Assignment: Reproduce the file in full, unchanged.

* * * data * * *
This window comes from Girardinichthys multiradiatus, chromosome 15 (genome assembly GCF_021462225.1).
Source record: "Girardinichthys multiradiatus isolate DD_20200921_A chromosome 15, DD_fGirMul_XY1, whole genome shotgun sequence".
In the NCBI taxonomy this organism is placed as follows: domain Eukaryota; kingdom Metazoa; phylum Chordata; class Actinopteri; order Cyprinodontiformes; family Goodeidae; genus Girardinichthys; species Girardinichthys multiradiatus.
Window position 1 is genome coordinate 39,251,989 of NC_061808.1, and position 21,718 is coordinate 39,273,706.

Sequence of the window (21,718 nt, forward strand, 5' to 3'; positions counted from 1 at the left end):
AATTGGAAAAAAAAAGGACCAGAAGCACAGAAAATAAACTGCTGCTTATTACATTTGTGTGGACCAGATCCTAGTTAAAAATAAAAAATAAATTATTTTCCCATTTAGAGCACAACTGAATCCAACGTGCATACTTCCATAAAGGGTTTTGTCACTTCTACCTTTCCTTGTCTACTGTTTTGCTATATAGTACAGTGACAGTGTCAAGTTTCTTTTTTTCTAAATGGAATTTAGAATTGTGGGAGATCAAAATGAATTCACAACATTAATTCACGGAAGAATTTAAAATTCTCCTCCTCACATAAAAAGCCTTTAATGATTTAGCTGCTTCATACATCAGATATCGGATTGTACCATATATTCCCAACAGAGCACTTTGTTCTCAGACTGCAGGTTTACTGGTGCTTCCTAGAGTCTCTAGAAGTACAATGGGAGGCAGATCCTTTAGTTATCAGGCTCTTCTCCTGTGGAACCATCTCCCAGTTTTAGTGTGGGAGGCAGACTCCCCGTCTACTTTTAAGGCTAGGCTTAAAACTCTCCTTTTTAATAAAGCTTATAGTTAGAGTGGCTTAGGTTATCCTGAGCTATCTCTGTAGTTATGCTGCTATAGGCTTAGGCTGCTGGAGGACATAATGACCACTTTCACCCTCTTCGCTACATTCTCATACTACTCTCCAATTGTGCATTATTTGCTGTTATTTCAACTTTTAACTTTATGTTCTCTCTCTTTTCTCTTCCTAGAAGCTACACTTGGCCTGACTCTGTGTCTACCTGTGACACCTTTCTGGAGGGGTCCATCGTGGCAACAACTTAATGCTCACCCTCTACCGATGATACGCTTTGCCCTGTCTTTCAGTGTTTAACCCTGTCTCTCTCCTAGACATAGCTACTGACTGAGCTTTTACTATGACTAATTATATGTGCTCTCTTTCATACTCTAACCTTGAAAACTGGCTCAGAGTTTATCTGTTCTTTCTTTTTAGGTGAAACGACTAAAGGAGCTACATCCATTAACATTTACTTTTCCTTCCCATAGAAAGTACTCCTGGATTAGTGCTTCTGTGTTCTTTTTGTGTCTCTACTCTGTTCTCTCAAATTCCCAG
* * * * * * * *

This window comes from Girardinichthys multiradiatus, chromosome 15 (genome assembly GCF_021462225.1).
Source record: "Girardinichthys multiradiatus isolate DD_20200921_A chromosome 15, DD_fGirMul_XY1, whole genome shotgun sequence".
In the NCBI taxonomy this organism is placed as follows: domain Eukaryota; kingdom Metazoa; phylum Chordata; class Actinopteri; order Cyprinodontiformes; family Goodeidae; genus Girardinichthys; species Girardinichthys multiradiatus.
Window position 1 is genome coordinate 39,251,989 of NC_061808.1, and position 21,718 is coordinate 39,273,706.

Sequence of the window (21,718 nt, forward strand, 5' to 3'; positions counted from 1 at the left end):
AATTGGAAAAAAAAAGGACCAGAAGCACAGAAAATAAACTGCTGCTTATTACATTTGTGTGGACCAGATCCTAGTTAAAAATAAAAAATAAATTATTTTCCCATTTAGAGCACAACTGAATCCAACGTGCATACTTCCATAAAGGGTTTTGTCACTTCTACCTTTCCTTGTCTACTGTTTTGCTATATAGTACAGTGACAGTGTCAAGTTTCTTTTTTTCTAAATGGAATTTAGAATTGTGGGAGATCAAAATGAATTCACAACATTAATTCACGGAAGAATTTAAAATTCTCCTCCTCACATAAAAAGCCTTTAATGATTTAGCTGCTTCATACATCAGATATCGGATTGTACCATATATTCCCAACAGAGCACTTTGTTCTCAGACTGCAGGTTTACTGGTGCTTCCTAGAGTCTCTAGAAGTACAATGGGAGGCAGATCCTTTAGTTATCAGGCTCTTCTCCTGTGGAACCATCTCCCAGTTTTAGTGTGGGAGGCAGACTCCCCGTCTACTTTTAAGGCTAGGCTTAAAACTCTCCTTTTTAATAAAGCTTATAGTTAGAGTGGCTTAGGTTATCCTGAGCTATCTCTGTAGTTATGCTGCTATAGGCTTAGGCTGCTGGAGGACATAATGACCACTTTCACCCTCTTCGCTACATTCTCATACTACTCTCCAATTGTGCATTATTTGCTGTTATTTCAACTTTTAACTTTATGTTCTCTCTCTTTTCTCTTCCTAGAAGCTACACTTGGCCTGACTCTGTGTCTACCTGTGACACCTTTCTGGAGGGGTCCATCGTGGCAACAACTTAATGCTCACCCTCTACCGATGATACGCTTTGCCCTGTCTTTCAGTGTTTAACCCTGTCTCTCTCCTAGACATAGCTACTGACTGAGCTTTTACTATGACTAATTATATGTGCTCTCTTTCATACTCTAACCTTGAAAACTGGCTCAGAGTTTATCTGTTCTTTCTTTTTAGGTGAAACGACTAAAGGAGCTACATCCATTAACATTTACTTTTCCTTCCCATAGAAAGTACTCCTGGATTAGTGCTTCTGTGTTCTTTTTGTGTCTCTACTCTGTTCTCTCAAATTCCCAG